The expanded Wild Life set includes some typically retrospective fooling around: Elvis' Good Rockin' Tonight; a home recording of the easily dismissed country hoe-down Hey Diddle and other irrelevant nonsense (although the sappy I Am Your Singer to Linda almost sounds like a Rishikesh outtake).
And the home recordings of Dear Friend shows how he thought his one through (despite kids in the background) and there is one of his melodically effortless outtakes in When the Wind is Blowing which sounds like a tune-filled gift given away.
The Great Cock And Seagull Race instrumental is surplus to rock'n'blues requirements (a jam of lo-rent) and things are padded out with his rare foray into politics with Give Ireland Back to the Irish (which actually has more resonance in these Brexit days).
Mercifully her didn't include that single's follow-up which was a funny retreat (because Irish was banned) into his version of Mary Had a Little Lamb.
In the very early Seventies was going about the process of re-inventing himself as a touring artist (which his former bandmates were loath to endure again) and Wild Life was a useful and not uninteresting foot on the long ladder.)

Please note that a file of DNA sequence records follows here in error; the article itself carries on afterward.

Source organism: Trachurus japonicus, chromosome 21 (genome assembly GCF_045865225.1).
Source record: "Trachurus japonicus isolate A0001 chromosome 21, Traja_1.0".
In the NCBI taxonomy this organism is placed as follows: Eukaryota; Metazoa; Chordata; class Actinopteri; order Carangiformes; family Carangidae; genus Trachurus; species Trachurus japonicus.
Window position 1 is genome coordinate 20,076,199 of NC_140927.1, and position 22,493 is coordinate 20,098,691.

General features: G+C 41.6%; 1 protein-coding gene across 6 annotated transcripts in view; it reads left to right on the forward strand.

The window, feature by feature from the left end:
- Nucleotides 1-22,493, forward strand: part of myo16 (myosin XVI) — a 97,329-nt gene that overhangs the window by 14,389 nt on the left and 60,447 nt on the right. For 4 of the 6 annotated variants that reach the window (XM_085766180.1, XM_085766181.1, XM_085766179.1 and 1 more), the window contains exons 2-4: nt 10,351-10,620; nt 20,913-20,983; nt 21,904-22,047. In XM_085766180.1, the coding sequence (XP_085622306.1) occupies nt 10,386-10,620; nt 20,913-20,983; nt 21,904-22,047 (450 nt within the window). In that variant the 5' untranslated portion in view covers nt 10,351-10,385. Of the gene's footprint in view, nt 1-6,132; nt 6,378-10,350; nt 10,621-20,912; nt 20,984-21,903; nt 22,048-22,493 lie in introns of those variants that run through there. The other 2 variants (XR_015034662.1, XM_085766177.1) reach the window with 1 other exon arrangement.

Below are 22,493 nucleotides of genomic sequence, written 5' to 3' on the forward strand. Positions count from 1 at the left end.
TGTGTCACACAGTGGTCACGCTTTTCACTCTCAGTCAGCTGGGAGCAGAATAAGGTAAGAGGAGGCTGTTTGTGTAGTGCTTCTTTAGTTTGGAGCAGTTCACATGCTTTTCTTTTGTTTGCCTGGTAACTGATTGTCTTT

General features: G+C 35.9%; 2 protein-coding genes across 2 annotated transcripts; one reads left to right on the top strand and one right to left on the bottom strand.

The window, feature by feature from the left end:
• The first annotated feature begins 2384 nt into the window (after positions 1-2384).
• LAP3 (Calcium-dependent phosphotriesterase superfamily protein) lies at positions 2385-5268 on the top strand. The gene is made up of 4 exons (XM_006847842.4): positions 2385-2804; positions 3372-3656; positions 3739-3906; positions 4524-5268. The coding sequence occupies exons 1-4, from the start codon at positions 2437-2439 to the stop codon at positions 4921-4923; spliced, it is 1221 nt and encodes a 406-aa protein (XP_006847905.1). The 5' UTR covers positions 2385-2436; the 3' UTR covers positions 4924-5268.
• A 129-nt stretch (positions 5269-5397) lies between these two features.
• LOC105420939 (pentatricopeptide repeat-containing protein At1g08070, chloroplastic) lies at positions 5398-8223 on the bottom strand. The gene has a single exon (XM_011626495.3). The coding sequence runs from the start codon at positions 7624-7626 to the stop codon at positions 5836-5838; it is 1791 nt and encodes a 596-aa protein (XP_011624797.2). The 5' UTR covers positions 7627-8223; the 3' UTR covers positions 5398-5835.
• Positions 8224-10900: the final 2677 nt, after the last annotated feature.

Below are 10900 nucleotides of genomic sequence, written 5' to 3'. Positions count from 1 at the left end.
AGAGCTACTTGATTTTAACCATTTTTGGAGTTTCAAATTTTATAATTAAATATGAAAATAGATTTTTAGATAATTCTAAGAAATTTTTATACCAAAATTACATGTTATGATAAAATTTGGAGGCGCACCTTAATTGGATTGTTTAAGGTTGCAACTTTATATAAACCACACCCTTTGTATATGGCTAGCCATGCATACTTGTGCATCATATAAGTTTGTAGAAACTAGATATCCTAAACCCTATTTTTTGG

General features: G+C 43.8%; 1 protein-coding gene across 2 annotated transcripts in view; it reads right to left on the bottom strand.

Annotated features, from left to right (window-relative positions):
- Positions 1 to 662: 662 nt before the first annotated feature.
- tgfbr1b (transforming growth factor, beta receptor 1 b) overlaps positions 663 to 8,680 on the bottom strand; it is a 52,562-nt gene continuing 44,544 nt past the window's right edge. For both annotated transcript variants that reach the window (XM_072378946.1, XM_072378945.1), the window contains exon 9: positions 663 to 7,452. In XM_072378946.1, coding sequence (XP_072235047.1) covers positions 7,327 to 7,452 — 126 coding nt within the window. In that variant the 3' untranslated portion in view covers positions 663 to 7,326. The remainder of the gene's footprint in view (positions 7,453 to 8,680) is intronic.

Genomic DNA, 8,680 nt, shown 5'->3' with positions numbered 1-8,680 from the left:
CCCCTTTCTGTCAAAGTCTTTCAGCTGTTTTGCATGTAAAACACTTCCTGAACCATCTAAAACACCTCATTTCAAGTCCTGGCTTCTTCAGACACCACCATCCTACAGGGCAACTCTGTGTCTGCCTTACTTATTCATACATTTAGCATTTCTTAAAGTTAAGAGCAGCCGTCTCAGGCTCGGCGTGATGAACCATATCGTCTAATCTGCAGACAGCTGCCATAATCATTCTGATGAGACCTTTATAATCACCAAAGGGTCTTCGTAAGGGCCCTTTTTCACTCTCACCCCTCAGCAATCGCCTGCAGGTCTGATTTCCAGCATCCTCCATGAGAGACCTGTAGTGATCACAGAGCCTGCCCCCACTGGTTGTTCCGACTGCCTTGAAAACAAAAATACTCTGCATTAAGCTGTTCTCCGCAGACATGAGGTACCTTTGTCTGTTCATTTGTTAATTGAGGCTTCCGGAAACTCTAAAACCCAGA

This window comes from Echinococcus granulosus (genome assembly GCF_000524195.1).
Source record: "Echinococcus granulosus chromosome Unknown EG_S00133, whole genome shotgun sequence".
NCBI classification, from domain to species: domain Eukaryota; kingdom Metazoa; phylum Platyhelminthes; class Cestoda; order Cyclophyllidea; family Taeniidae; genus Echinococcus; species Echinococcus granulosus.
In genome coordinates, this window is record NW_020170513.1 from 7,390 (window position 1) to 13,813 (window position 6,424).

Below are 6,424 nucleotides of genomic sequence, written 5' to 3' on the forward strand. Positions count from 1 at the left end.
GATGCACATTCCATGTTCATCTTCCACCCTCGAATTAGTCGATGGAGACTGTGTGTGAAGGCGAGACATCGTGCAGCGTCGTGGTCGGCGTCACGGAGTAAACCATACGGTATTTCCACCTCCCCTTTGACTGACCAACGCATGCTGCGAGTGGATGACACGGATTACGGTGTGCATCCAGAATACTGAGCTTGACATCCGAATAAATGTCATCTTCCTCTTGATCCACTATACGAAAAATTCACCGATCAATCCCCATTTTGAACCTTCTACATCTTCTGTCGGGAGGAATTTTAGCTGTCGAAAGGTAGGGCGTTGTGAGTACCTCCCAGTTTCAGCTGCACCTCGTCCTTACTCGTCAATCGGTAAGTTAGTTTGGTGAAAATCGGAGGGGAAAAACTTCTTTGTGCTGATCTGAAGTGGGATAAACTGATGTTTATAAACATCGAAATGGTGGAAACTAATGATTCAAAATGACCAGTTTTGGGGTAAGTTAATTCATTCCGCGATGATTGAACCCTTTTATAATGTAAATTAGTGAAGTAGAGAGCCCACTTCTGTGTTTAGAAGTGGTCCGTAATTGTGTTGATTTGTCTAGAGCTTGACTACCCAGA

Soon he would experiment more with Red Rose Speedway and then . . . Band on the Run by which time the careers of his former band mates were on the fiscal and critical decline and he . . .
Cover of Time, Wings were huge, had biggest grossing tour of the Seventies and, the triple live went to number one of the US charts (a triple vinyl album!!) and . . .
Paul McCartney had a career . . . after The End . . . .
Elsewhere occasionally revisits albums -- classics sometimes, but more often oddities or overlooked albums by major artists -- and you can find a number of them starting here